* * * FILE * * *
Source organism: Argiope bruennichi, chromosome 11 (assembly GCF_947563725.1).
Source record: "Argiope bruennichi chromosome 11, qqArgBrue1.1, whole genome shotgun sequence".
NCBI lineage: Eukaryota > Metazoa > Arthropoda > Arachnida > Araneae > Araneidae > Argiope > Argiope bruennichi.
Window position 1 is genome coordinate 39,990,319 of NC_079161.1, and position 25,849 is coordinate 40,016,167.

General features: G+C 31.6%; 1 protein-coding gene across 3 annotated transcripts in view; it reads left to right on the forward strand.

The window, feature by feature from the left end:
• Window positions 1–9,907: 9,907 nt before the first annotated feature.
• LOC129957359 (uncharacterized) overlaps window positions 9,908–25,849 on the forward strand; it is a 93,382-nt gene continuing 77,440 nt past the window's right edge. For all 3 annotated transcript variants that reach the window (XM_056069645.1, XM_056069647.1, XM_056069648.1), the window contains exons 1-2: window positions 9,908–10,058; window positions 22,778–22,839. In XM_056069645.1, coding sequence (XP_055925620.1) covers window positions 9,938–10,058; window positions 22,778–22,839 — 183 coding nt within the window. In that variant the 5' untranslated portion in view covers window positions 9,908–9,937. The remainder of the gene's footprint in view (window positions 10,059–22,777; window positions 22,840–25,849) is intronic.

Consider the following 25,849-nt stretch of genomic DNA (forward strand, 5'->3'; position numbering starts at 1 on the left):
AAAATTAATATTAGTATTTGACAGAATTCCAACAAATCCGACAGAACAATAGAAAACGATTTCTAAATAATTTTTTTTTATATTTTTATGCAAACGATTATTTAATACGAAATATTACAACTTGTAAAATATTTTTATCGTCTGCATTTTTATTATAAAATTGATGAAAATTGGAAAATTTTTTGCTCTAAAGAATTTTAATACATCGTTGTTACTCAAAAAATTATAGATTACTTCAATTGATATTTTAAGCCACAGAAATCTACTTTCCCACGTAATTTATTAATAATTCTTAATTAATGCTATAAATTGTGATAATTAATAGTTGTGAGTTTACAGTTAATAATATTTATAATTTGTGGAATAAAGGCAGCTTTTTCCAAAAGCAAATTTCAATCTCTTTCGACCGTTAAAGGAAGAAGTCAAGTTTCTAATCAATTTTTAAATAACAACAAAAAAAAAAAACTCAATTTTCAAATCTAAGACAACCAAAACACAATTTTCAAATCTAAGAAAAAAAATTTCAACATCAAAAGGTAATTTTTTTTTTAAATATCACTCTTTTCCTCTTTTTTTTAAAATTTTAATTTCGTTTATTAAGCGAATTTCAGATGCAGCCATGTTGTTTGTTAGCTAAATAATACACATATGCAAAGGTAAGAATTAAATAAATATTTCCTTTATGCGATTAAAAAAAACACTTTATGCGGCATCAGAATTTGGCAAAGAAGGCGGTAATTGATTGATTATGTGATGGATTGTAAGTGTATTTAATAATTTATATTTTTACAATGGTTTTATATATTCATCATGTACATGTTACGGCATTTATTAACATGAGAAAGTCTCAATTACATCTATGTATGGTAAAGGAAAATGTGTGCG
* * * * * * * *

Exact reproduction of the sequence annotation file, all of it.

Source organism: Argiope bruennichi, chromosome 11 (assembly GCF_947563725.1).
Source record: "Argiope bruennichi chromosome 11, qqArgBrue1.1, whole genome shotgun sequence".
NCBI lineage: Eukaryota > Metazoa > Arthropoda > Arachnida > Araneae > Araneidae > Argiope > Argiope bruennichi.
Window position 1 is genome coordinate 39,990,319 of NC_079161.1, and position 25,849 is coordinate 40,016,167.

General features: G+C 31.6%; 1 protein-coding gene across 3 annotated transcripts in view; it reads left to right on the forward strand.

The window, feature by feature from the left end:
• Window positions 1–9,907: 9,907 nt before the first annotated feature.
• LOC129957359 (uncharacterized) overlaps window positions 9,908–25,849 on the forward strand; it is a 93,382-nt gene continuing 77,440 nt past the window's right edge. For all 3 annotated transcript variants that reach the window (XM_056069645.1, XM_056069647.1, XM_056069648.1), the window contains exons 1-2: window positions 9,908–10,058; window positions 22,778–22,839. In XM_056069645.1, coding sequence (XP_055925620.1) covers window positions 9,938–10,058; window positions 22,778–22,839 — 183 coding nt within the window. In that variant the 5' untranslated portion in view covers window positions 9,908–9,937. The remainder of the gene's footprint in view (window positions 10,059–22,777; window positions 22,840–25,849) is intronic.

Consider the following 25,849-nt stretch of genomic DNA (forward strand, 5'->3'; position numbering starts at 1 on the left):
AAAATTAATATTAGTATTTGACAGAATTCCAACAAATCCGACAGAACAATAGAAAACGATTTCTAAATAATTTTTTTTTATATTTTTATGCAAACGATTATTTAATACGAAATATTACAACTTGTAAAATATTTTTATCGTCTGCATTTTTATTATAAAATTGATGAAAATTGGAAAATTTTTTGCTCTAAAGAATTTTAATACATCGTTGTTACTCAAAAAATTATAGATTACTTCAATTGATATTTTAAGCCACAGAAATCTACTTTCCCACGTAATTTATTAATAATTCTTAATTAATGCTATAAATTGTGATAATTAATAGTTGTGAGTTTACAGTTAATAATATTTATAATTTGTGGAATAAAGGCAGCTTTTTCCAAAAGCAAATTTCAATCTCTTTCGACCGTTAAAGGAAGAAGTCAAGTTTCTAATCAATTTTTAAATAACAACAAAAAAAAAAAACTCAATTTTCAAATCTAAGACAACCAAAACACAATTTTCAAATCTAAGAAAAAAAATTTCAACATCAAAAGGTAATTTTTTTTTTAAATATCACTCTTTTCCTCTTTTTTTTAAAATTTTAATTTCGTTTATTAAGCGAATTTCAGATGCAGCCATGTTGTTTGTTAGCTAAATAATACACATATGCAAAGGTAAGAATTAAATAAATATTTCCTTTATGCGATTAAAAAAAACACTTTATGCGGCATCAGAATTTGGCAAAGAAGGCGGTAATTGATTGATTATGTGATGGATTGTAAGTGTATTTAATAATTTATATTTTTACAATGGTTTTATATATTCATCATGTACATGTTACGGCATTTATTAACATGAGAAAGTCTCAATTACATCTATGTATGGTAAAGGAAAATGTGTGCG